UAP candidate Jamal Daoud received 2.58% of the vote in the Sydney seat of Reid meaning the party was not eligible for public funding in that seat.
UAP candidate Jamal Daoud received 2.58% of the vote in the Sydney seat of Reid, meaning the party was not eligible for public funding in that seat. Photograph: James Ross/AAP

Disgruntled United Australia party candidate Jamal Daoud has vowed to sue the party, claiming its “mismanagement” forced him to spend thousands on campaign material which it now refuses to reimburse.

Key senators will support a government push to let territories make their own laws on voluntary assisted dying, with two Labor backbenchers set to introduce the bill in the first weeks of the new parliament.

The UN nuclear watchdog is confident in Australia’s commitment to nuclear non-proliferation, but technical legal details remain to be worked out before approval can be given, says the International Atomic Energy Agency head.

The world

A rescue team gather at the bottom of the Marmolada Mountain in the aftermath of an avalanche, in Canazei, Italy.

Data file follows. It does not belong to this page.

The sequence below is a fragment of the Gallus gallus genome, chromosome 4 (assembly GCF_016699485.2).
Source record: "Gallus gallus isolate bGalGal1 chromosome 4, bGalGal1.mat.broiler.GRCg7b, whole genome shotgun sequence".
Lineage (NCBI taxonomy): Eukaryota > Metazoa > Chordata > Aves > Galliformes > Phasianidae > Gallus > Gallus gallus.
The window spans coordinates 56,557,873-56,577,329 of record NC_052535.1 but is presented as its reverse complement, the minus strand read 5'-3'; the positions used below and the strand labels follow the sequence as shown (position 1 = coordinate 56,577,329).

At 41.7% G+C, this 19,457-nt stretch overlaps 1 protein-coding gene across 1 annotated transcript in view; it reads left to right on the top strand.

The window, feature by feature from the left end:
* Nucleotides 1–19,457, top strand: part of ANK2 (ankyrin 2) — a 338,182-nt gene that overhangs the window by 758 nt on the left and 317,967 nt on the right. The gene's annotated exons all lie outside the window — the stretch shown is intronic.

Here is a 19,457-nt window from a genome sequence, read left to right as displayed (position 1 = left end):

A rescue team gather at the bottom of the Marmolada Mountain in the aftermath of an avalanche in Canazei, Italy. Photograph: Andrea Solero/EPA

Thunderstorms have hampered the search for more than a dozen hikers who remain unaccounted for a day after the collapse of a glacier in Italy.

Jair Bolsonaro’s demolition of Brazil’s Indigenous and environmental protection services and “surrender of the Amazon to crooks” played a direct role in the murders of Dom Phillips and Bruno Pereira, the politician leading a congressional inquiry into the crime has claimed.

Thirty-one bodies have been found, some in advanced stages of decomposition, at a funeral home in Indiana. The police department is investigating the identities of the remains.

Recommended reads

The colonisation of Australia coincided with a boom in European interest in exotic animals – so kangaroos, dingoes, wombats and more were shipped off, regardless of practicalities. Here’s a collection of some of the strange stories of Aussie animals abroad, including Winston Churchill’s “magnificently idiotic” quest for six platypuses, and the fate of two black swans sent to England – one which died soon after it arrived, and the other “availed himself of the liberty they gave him … and was shot by a nobleman’s game-keeper as it was flying across the Thames”.

Ah yes: the police detective who returns to their home town only to be ensnared in an investigation with shockingly personal implications. We’ve been down this road many times before. In True Colours – a four-part drama co-created by Erica Glynn and Warren H Williams – Rarriwuy Hick plays detective Toni Alma, who is grudgingly sent to investigate a suspicious car accident in her home community. One of the most interesting aspects of the script are the ways in which Indigenous customs and laws rub up against white-oriented policing.